18 April 2010

Cat language, pt. 2

This one's for Mrs. Chris, per request. As seen earlier, cats pervade the English language.

Have you ever thought about putting something cat-a-corner to something else? Or is it catty-corner? Or wait, kitty-corner? Why are all these cats in the corner here?!?!

This phrase actually has nothing to do with cats. It's derived from cater-corner which comes from the french quatre which means four--derived from the Latin, quattuor--meaning cornered. The expression first appeared in English as the name for the four in dice, soon Anglicised to cater. The standard placement of the four dots at the corners of a square almost certainly introduced the idea of diagonals.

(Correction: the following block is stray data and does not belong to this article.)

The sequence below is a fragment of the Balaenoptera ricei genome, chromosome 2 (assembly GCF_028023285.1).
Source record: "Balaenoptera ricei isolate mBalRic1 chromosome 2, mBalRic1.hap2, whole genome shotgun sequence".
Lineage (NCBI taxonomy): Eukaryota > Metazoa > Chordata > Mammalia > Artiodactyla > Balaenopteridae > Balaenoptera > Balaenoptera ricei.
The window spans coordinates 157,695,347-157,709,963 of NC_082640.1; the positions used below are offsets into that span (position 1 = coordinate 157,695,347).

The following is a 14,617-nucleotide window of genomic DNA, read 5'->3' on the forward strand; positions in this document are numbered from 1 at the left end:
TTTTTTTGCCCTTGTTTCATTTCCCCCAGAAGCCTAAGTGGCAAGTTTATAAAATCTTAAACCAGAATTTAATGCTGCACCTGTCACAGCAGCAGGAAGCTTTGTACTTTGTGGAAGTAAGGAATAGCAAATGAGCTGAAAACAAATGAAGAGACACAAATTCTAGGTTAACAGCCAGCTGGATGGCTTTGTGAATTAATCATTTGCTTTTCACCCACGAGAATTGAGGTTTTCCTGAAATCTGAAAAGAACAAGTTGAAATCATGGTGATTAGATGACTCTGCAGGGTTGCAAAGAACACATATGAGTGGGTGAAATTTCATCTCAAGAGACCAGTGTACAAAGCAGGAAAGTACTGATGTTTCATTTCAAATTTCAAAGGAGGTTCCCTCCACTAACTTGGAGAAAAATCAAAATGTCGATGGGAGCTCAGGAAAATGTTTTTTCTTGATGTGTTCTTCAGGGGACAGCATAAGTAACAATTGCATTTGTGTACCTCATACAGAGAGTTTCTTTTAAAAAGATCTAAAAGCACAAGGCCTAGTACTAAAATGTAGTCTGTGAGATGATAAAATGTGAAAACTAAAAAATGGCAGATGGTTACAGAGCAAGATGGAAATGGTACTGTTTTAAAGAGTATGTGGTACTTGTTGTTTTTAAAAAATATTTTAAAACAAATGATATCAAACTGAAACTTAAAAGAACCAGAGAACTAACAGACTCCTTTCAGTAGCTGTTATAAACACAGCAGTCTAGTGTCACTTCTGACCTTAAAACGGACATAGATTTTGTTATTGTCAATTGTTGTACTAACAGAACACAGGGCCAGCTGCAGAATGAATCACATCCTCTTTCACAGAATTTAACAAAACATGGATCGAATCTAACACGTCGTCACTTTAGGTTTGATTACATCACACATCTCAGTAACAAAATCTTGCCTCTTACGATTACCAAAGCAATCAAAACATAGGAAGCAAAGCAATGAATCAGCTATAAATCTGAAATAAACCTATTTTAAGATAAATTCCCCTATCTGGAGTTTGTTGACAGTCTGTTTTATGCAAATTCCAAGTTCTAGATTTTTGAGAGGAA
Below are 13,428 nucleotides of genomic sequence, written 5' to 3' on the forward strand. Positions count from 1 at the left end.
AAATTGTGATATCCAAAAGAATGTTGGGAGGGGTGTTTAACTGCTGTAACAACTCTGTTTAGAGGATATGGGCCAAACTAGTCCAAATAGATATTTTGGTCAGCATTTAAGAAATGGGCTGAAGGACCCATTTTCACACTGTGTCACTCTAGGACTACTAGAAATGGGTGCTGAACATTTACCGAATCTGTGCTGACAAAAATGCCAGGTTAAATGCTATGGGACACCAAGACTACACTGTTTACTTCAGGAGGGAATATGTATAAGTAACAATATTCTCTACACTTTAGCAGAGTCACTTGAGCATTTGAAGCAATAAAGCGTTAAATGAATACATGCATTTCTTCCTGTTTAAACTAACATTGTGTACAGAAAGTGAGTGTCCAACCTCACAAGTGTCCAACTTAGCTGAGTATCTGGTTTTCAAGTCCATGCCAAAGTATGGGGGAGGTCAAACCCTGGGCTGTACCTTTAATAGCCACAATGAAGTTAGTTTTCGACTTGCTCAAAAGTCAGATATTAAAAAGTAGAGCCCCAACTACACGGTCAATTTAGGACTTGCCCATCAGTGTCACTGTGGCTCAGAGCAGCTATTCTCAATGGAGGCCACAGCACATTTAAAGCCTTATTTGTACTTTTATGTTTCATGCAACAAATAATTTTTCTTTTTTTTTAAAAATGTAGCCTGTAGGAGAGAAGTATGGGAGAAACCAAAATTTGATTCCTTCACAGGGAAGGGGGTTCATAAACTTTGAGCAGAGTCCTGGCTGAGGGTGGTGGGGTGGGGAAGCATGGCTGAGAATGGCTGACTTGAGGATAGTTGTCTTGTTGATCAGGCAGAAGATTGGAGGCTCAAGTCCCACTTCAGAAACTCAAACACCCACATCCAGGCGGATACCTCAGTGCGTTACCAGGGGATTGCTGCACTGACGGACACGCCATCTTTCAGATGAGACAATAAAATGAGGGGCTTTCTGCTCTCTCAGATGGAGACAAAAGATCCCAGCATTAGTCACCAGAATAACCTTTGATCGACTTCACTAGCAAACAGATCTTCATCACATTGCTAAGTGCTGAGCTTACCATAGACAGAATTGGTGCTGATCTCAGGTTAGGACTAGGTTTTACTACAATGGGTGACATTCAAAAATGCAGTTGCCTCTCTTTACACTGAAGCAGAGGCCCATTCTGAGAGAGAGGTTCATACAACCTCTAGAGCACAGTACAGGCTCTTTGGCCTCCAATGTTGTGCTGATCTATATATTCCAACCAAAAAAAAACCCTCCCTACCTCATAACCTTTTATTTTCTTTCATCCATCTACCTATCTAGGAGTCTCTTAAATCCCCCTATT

From this came a verb cater, to place something diagonally opposite another or to move diagonally, which can be found in the sixteenth century. Some English dialects had it as an adverb in compounds such as caterways or caterwise. By the early years of the nineteenth century it was beginning to be recorded in the USA in the compound form of cater-cornered. It had by then lost any link with the French word; people invented spellings in attempts to make sense of it, often thinking it had something to do with cats, which is why we have forms like kitty-corner.

But they were wrong.

No comments: